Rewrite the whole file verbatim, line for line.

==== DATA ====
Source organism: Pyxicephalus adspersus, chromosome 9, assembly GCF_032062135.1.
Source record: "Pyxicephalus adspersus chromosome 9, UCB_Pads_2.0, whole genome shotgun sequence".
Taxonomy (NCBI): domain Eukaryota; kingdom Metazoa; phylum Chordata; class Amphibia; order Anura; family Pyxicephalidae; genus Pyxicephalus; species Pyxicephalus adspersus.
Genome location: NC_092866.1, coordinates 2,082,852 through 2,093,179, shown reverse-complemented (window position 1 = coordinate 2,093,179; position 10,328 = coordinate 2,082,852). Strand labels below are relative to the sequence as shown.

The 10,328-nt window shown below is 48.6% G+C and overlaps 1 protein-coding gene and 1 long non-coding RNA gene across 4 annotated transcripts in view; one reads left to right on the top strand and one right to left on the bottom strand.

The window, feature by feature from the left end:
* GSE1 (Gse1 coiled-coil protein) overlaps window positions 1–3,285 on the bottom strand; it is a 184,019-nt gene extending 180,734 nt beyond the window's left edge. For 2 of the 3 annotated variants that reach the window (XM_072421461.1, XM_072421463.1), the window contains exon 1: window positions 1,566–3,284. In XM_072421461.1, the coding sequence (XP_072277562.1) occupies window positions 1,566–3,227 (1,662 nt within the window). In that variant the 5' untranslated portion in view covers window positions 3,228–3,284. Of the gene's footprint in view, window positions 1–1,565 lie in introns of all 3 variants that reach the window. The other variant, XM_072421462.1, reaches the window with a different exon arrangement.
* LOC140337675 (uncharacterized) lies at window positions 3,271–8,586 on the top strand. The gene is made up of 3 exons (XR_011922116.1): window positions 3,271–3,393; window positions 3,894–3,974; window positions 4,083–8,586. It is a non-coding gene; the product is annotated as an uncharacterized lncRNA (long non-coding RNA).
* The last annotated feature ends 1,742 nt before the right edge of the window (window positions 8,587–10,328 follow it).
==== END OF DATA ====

Source organism: Pyxicephalus adspersus, chromosome 9, assembly GCF_032062135.1.
Source record: "Pyxicephalus adspersus chromosome 9, UCB_Pads_2.0, whole genome shotgun sequence".
Taxonomy (NCBI): domain Eukaryota; kingdom Metazoa; phylum Chordata; class Amphibia; order Anura; family Pyxicephalidae; genus Pyxicephalus; species Pyxicephalus adspersus.
Genome location: NC_092866.1, coordinates 2,082,852 through 2,093,179, shown reverse-complemented (window position 1 = coordinate 2,093,179; position 10,328 = coordinate 2,082,852). Strand labels below are relative to the sequence as shown.

The 10,328-nt window shown below is 48.6% G+C and overlaps 1 protein-coding gene and 1 long non-coding RNA gene across 4 annotated transcripts in view; one reads left to right on the top strand and one right to left on the bottom strand.

The window, feature by feature from the left end:
* GSE1 (Gse1 coiled-coil protein) overlaps window positions 1–3,285 on the bottom strand; it is a 184,019-nt gene extending 180,734 nt beyond the window's left edge. For 2 of the 3 annotated variants that reach the window (XM_072421461.1, XM_072421463.1), the window contains exon 1: window positions 1,566–3,284. In XM_072421461.1, the coding sequence (XP_072277562.1) occupies window positions 1,566–3,227 (1,662 nt within the window). In that variant the 5' untranslated portion in view covers window positions 3,228–3,284. Of the gene's footprint in view, window positions 1–1,565 lie in introns of all 3 variants that reach the window. The other variant, XM_072421462.1, reaches the window with a different exon arrangement.
* LOC140337675 (uncharacterized) lies at window positions 3,271–8,586 on the top strand. The gene is made up of 3 exons (XR_011922116.1): window positions 3,271–3,393; window positions 3,894–3,974; window positions 4,083–8,586. It is a non-coding gene; the product is annotated as an uncharacterized lncRNA (long non-coding RNA).
* The last annotated feature ends 1,742 nt before the right edge of the window (window positions 8,587–10,328 follow it).